The question, really, is whether it will make any difference. In a country where the division between left and right has been taken to extremes on almost every political issue, in a country where racism is arguably more open and prevalent than it was during the Civil Rights era, in a country where people are dying because the cost of healthcare is too much for them to stay alive, and in a country where the three richest Americans have as much wealth as the bottom half of the country, can Rage Against The Machine actually help sway voters?
The chances might actually be quite high. While the ‘Fuck you! I won’t do what you tell me!’ rallying cry of Killing In The Name, the band’s best-known song, can and has been dismissed as profane, juvenile outrage, there’s a lot more to it than that. In a few simple repeated phrases, it outlines the systemic racism of the USA and its police force, as well as the subservience of the people in the face of oppression. It’s the band’s quintessential call to arms, that has a lot more substance than the novelty of it beating an X-Factor hopeful to the top of the charts would have you believe. And live, the band will just not harness the ferocious energy of Zack de la Rocha, Tom Morello, Tim Commerford and Brad Wilk, but be able to talk about the issues – such as, say, immigration control – that will directly be affecting the communities they’re playing in.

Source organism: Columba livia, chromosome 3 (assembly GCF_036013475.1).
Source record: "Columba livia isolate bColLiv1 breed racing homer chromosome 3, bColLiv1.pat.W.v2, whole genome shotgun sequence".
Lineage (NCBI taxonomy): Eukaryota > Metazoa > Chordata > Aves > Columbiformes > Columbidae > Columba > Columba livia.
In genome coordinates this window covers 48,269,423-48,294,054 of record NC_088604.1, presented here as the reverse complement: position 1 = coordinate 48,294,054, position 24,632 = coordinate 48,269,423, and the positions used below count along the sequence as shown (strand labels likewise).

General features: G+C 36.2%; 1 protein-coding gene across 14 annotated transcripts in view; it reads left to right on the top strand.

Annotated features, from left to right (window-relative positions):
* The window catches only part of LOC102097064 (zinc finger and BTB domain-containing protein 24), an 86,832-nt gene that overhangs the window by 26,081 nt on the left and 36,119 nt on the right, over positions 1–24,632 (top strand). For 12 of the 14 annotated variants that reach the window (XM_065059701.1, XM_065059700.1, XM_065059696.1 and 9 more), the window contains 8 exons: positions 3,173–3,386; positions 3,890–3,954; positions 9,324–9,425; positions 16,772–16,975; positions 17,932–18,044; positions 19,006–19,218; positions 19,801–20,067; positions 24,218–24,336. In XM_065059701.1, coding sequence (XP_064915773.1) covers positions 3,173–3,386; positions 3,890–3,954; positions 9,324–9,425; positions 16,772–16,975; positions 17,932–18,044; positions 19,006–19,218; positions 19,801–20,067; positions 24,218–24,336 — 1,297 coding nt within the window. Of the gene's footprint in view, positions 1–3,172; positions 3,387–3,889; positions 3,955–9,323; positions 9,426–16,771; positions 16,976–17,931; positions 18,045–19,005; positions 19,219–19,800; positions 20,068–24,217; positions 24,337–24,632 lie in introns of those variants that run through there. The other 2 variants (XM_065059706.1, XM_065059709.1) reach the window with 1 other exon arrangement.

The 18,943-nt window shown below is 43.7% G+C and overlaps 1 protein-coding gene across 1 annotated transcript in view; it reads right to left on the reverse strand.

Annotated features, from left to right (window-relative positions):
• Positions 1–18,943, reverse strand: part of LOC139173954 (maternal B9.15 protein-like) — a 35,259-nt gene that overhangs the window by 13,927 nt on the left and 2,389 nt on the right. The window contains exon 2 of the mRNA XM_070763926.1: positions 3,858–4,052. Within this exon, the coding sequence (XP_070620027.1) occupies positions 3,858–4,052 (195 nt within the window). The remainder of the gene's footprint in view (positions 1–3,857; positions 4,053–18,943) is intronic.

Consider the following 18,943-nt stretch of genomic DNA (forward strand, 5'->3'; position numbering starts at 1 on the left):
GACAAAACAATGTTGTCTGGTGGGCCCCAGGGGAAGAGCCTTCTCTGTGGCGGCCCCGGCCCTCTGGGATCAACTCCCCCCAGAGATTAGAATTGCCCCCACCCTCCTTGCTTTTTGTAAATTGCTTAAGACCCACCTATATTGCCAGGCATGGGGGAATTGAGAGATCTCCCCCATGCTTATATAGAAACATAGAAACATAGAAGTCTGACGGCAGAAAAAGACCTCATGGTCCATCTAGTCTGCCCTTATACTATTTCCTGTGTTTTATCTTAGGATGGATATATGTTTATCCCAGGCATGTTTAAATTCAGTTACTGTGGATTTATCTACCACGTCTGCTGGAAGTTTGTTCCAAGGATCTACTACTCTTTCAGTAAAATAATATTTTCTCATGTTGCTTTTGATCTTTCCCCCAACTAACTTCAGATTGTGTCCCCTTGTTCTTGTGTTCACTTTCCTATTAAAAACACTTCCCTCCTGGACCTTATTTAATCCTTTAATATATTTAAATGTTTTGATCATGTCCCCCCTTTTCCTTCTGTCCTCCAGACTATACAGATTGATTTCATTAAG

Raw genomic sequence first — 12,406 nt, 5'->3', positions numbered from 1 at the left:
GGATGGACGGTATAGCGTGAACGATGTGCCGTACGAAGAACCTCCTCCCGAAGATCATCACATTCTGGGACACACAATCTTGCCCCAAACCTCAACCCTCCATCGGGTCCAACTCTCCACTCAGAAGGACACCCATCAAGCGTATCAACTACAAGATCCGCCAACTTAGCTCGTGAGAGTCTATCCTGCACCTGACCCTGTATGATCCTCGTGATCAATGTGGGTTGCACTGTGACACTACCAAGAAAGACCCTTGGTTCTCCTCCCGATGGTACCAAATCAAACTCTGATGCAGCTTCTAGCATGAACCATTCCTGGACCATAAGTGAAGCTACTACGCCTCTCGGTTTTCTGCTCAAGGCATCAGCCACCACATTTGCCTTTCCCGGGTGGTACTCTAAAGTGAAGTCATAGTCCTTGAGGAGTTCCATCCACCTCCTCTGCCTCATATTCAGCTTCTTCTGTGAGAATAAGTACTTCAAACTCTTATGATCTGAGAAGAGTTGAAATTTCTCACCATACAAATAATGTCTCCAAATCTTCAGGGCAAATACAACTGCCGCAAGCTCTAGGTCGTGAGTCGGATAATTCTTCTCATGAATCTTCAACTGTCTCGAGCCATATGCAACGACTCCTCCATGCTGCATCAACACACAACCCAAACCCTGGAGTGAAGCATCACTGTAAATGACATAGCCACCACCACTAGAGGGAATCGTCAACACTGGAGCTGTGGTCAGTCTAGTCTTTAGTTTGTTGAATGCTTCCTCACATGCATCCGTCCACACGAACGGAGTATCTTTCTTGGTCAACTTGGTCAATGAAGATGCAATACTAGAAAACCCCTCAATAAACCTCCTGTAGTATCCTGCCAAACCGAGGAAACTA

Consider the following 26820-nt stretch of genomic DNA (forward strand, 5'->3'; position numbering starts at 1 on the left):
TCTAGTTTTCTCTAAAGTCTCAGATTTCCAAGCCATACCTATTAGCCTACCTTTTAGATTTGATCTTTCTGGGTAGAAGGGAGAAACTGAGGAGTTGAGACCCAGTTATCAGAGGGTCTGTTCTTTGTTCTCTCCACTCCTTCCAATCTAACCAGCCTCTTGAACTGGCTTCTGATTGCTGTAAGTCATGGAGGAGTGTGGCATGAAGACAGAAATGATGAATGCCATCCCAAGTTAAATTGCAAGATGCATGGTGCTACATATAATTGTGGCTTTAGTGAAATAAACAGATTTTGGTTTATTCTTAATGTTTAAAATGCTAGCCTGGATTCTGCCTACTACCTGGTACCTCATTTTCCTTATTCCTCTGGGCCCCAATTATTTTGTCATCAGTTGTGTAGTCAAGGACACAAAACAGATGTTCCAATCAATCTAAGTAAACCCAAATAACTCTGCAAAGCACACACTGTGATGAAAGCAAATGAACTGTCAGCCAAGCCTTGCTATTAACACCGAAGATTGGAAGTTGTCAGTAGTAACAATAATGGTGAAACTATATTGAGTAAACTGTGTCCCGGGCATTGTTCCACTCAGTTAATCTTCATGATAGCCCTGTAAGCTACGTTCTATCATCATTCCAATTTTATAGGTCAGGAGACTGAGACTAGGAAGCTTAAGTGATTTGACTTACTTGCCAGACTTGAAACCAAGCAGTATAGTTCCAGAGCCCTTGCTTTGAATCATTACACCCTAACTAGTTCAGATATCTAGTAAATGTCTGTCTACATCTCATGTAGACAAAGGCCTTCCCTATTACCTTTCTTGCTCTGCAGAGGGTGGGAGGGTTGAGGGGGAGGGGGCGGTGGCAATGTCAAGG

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And while the band have taken flak for headlining one of the most corporate festivals out there, as well as always being signed to a major label, that’s actually one of the most subversive things they could do. Because while it’s unfair to make sweeping generalisations, it’s like your average Coachella attendee cares as much about politics as they do about music – which is to say not very much. So unlike a small punk show where, on the whole, everybody is of the same mindset, Rage Against The Machine, by taking to that stage, will be addressing thousands of people who otherwise wouldn’t be paying attention.